People kept telling me over and over that they hoped everyone could hear the song, and that it captured the feeling of Camp Casey really well. It’s not often, as a songwriter, that you encounter people THAT grateful for what you’ve written, so it was humbling and gratifying all at the same time.

Among the wonderful military families I met who were grateful for the song, were Mimi Evans, and Becky Lourey (sp?) who is a Minnesota State Senator. They did a marvelous job at their press conference, making it clear that they are keeping the questions Cindy originally asked open.

file6918I spent a lot of time with Charlie Anderson, an Iraq War Vet who served around Basra and “south of Bagdad.” Won’t go into all of what we talked about, but it was a powerful and moving conversation. (Quicktime of Charlie reading a letter. After this, we escorted the families members and vets to the doorstep of Bush’s ranch, as they attempted to deliver a letter to him.

However, a Secret Service agent was there at the gate and said that no one was there who could officially accept the letter. So, the families left the letter in the middle of the road, along with one of the flowers we’d given them.

Afterwards, we went back to the Peace House for lunch and more visiting with the families/vets. I am very grateful for this chance to listen to the stories of these mothers and veterans, and to support them and their right to speak out for peace.

I’m amazed at their courage and their ability to stay focused, in the midst of all sorts of craziness. They don’t ALL agree…they don’t all see the “solution” eye-to-eye. But they are united in their desire for a swift and lasting peace.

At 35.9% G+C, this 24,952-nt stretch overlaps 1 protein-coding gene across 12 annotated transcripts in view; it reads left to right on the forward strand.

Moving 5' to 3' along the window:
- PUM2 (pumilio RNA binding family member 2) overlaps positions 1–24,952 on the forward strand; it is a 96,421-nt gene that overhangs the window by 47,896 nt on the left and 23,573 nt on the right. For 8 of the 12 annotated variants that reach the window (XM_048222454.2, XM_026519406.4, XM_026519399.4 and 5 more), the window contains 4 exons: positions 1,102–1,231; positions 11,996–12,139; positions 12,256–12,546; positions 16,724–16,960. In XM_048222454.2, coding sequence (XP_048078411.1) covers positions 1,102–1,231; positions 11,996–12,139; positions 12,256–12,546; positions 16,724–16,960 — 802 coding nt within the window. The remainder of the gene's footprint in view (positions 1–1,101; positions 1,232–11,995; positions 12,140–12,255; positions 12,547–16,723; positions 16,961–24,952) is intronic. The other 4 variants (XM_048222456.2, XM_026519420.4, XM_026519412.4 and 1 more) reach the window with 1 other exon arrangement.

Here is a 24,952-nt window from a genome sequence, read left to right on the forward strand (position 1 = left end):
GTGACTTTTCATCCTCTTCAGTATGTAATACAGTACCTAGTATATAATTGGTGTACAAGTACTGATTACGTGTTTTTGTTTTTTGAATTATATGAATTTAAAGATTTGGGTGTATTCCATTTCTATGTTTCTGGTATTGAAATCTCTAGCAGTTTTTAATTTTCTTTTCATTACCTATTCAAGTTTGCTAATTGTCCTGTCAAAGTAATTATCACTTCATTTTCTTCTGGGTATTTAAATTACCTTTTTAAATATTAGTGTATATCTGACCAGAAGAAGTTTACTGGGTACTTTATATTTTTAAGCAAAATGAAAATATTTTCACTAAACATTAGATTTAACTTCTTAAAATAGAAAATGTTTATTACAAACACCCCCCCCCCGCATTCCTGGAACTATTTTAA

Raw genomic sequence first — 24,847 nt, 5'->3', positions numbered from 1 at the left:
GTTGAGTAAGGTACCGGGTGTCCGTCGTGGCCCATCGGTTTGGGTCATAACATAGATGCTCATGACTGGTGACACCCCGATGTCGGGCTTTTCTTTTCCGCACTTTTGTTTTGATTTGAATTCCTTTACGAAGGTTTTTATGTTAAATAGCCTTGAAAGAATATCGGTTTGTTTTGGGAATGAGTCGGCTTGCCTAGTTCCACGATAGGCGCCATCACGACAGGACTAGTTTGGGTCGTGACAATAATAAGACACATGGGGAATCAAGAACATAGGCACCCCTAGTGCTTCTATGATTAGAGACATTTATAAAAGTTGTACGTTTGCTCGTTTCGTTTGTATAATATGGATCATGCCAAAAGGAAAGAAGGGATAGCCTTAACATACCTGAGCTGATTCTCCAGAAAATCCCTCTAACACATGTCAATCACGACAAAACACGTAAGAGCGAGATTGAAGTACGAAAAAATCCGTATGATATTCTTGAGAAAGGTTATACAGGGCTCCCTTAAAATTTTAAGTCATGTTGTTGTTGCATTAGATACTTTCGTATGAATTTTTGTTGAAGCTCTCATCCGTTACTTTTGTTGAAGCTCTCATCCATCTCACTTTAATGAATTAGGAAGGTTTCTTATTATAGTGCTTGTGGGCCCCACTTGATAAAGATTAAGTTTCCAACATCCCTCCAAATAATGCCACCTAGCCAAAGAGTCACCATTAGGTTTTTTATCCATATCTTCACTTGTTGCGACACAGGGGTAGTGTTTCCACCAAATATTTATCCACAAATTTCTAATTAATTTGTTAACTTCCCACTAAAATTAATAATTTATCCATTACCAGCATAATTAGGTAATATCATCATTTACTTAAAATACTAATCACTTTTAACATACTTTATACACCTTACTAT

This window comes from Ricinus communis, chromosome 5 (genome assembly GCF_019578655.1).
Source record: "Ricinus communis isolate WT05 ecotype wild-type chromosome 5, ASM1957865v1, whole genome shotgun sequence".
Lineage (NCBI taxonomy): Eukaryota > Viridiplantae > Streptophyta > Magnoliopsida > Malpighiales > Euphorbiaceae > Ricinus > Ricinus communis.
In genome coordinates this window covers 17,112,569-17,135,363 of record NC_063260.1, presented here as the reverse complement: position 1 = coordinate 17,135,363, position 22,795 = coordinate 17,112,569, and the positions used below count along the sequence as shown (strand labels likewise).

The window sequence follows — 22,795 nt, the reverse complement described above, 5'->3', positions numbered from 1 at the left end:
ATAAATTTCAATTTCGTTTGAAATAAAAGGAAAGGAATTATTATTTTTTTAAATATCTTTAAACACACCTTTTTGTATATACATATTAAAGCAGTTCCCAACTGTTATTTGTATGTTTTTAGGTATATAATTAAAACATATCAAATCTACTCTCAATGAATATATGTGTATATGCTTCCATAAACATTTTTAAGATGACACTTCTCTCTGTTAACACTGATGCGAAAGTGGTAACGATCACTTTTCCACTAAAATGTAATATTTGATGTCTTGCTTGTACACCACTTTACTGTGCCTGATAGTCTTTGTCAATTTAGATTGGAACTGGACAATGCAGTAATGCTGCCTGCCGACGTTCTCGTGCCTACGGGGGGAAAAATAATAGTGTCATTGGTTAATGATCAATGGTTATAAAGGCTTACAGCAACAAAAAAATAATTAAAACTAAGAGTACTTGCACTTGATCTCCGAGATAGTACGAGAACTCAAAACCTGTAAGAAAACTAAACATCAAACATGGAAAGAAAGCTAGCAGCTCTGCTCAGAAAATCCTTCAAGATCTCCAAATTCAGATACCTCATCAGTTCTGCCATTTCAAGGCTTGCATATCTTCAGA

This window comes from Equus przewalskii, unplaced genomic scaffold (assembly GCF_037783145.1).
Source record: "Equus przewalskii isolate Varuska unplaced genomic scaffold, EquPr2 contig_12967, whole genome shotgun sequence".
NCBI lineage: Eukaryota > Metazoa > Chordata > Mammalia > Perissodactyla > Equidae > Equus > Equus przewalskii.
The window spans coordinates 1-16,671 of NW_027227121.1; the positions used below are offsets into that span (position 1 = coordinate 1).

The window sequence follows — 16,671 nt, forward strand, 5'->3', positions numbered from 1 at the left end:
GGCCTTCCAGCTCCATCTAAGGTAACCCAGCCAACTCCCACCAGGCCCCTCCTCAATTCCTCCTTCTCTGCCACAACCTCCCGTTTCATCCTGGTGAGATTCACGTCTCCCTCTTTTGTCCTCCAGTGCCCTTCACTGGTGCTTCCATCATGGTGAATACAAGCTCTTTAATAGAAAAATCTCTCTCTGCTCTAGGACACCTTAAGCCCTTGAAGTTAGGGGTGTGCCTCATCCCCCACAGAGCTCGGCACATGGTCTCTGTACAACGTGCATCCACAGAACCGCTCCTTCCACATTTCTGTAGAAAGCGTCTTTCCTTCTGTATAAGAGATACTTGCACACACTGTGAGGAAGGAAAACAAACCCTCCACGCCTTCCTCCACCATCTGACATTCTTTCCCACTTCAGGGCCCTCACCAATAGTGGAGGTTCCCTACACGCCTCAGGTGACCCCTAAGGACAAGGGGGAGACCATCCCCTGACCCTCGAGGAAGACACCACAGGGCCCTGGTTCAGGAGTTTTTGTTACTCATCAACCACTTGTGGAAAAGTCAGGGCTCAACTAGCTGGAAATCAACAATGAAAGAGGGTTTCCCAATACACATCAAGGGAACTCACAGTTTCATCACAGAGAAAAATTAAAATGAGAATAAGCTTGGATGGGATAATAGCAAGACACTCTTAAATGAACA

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Eric Folkerth is a minister, musician, author and blogger. He is Senior Pastor of Kessler Park UMC United Methodist Church in Dallas, Texas. Previously, he was pastor at Northaven UMC in Dallas for seventeen years. Eric loves to write on topics of spirituality, social justice, music/art and politics. The entries on this blog reflect that diversity of interests. His passion for social justice goes beyond mere words. He’s been arrested at the White House, defending immigrants and “The Dreamers,” and he’s officiated at same sex weddings in his churches, in defiance of what some believe is Methodist teaching. Eric is an avid blogger and published author, and 2017 recipient of the prestigeous Kuchling Humanitarian Award from Dallas’ Black Tie Dinner. (Human Rights Campaign) Eric has led or co-led hundreds of persons on mission trips around the globe, to places such as Mexico, Haiti, Russia, and Nepal. He has worked with lay persons to build ten homes, and one Community Center, in partnership with Habitat for Humanity of Dallas. He’s a popular preacher, and often tackles challenging issues of social justice in his writings and sermons. His wife, Judge Dennise Garcia, is a State District Judge for Dallas, County. As judge of the 303rd Family District Court, she consistently gets high ratings from area lawyers, and was named “best judge” by The Dallas Observer. First elected in 2004, she was the first Latina ever elected to a county-wide bench in Dallas County, and is currently the longest service district judge in that district. She was re-elected for a fourth term in 2018. They have the world’s best daughter, Maria, and an incredible dog, Daisy. Find links to Eric’s music-related websites, at the top of this site’s navigation menu.